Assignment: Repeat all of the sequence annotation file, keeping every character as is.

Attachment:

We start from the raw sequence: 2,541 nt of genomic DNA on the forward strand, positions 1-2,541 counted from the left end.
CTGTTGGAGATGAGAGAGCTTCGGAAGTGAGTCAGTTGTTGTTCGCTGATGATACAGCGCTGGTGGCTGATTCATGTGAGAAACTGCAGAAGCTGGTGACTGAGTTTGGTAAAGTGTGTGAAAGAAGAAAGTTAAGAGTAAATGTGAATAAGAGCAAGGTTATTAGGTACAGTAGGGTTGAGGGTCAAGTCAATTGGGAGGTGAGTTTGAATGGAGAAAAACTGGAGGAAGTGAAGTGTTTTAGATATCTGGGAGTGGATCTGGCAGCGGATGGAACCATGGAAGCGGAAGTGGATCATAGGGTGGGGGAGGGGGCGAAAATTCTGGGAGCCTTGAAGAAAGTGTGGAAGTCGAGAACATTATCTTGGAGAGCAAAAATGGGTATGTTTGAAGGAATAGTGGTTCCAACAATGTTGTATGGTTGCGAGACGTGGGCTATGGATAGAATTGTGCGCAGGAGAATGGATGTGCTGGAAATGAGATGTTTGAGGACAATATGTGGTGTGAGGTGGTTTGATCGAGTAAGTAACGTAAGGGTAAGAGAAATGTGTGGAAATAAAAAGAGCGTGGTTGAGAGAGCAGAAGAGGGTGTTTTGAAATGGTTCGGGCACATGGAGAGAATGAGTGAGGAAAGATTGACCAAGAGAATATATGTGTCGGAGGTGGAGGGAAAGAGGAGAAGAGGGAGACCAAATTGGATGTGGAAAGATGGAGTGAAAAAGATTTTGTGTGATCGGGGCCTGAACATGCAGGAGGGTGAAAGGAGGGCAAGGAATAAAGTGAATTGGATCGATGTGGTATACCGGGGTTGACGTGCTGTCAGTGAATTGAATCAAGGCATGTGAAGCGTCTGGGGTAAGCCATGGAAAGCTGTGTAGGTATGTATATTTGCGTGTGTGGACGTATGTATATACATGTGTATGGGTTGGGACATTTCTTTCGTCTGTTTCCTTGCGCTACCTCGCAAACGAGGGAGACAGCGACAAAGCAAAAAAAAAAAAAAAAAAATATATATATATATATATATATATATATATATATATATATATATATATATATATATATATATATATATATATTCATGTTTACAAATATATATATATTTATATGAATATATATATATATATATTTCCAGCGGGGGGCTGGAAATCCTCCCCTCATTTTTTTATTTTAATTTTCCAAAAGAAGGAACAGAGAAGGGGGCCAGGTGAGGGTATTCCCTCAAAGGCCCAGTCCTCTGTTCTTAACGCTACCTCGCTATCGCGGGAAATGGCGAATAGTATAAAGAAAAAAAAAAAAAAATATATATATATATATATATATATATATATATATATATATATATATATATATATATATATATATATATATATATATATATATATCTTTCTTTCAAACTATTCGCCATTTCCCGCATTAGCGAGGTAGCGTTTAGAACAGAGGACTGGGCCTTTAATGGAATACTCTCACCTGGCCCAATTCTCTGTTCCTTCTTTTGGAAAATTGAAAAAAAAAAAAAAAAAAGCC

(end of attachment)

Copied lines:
We start from the raw sequence: 2,541 nt of genomic DNA on the forward strand, positions 1-2,541 counted from the left end.
CTGTTGGAGATGAGAGAGCTTCGGAAGTGAGTCAGTTGTTGTTCGCTGATGATACAGCGCTGGTGGCTGATTCATGTGAGAAACTGCAGAAGCTGGTGACTGAGTTTGGTAAAGTGTGTGAAAGAAGAAAGTTAAGAGTAAATGTGAATAAGAGCAAGGTTATTAGGTACAGTAGGGTTGAGGGTCAAGTCAATTGGGAGGTGAGTTTGAATGGAGAAAAACTGGAGGAAGTGAAGTGTTTTAGATATCTGGGAGTGGATCTGGCAGCGGATGGAACCATGGAAGCGGAAGTGGATCATAGGGTGGGGGAGGGGGCGAAAATTCTGGGAGCCTTGAAGAAAGTGTGGAAGTCGAGAACATTATCTTGGAGAGCAAAAATGGGTATGTTTGAAGGAATAGTGGTTCCAACAATGTTGTATGGTTGCGAGACGTGGGCTATGGATAGAATTGTGCGCAGGAGAATGGATGTGCTGGAAATGAGATGTTTGAGGACAATATGTGGTGTGAGGTGGTTTGATCGAGTAAGTAACGTAAGGGTAAGAGAAATGTGTGGAAATAAAAAGAGCGTGGTTGAGAGAGCAGAAGAGGGTGTTTTGAAATGGTTCGGGCACATGGAGAGAATGAGTGAGGAAAGATTGACCAAGAGAATATATGTGTCGGAGGTGGAGGGAAAGAGGAGAAGAGGGAGACCAAATTGGATGTGGAAAGATGGAGTGAAAAAGATTTTGTGTGATCGGGGCCTGAACATGCAGGAGGGTGAAAGGAGGGCAAGGAATAAAGTGAATTGGATCGATGTGGTATACCGGGGTTGACGTGCTGTCAGTGAATTGAATCAAGGCATGTGAAGCGTCTGGGGTAAGCCATGGAAAGCTGTGTAGGTATGTATATTTGCGTGTGTGGACGTATGTATATACATGTGTATGGGTTGGGACATTTCTTTCGTCTGTTTCCTTGCGCTACCTCGCAAACGAGGGAGACAGCGACAAAGCAAAAAAAAAAAAAAAAAAATATATATATATATATATATATATATATATATATATATATATATATATATATATATATATATATATATATATTCATGTTTACAAATATATATATATTTATATGAATATATATATATATATATTTCCAGCGGGGGGCTGGAAATCCTCCCCTCATTTTTTTATTTTAATTTTCCAAAAGAAGGAACAGAGAAGGGGGCCAGGTGAGGGTATTCCCTCAAAGGCCCAGTCCTCTGTTCTTAACGCTACCTCGCTATCGCGGGAAATGGCGAATAGTATAAAGAAAAAAAAAAAAAAATATATATATATATATATATATATATATATATATATATATATATATATATATATATATATATATATATATATATATATATATATCTTTCTTTCAAACTATTCGCCATTTCCCGCATTAGCGAGGTAGCGTTTAGAACAGAGGACTGGGCCTTTAATGGAATACTCTCACCTGGCCCAATTCTCTGTTCCTTCTTTTGGAAAATTGAAAAAAAAAAAAAAAAAAGCC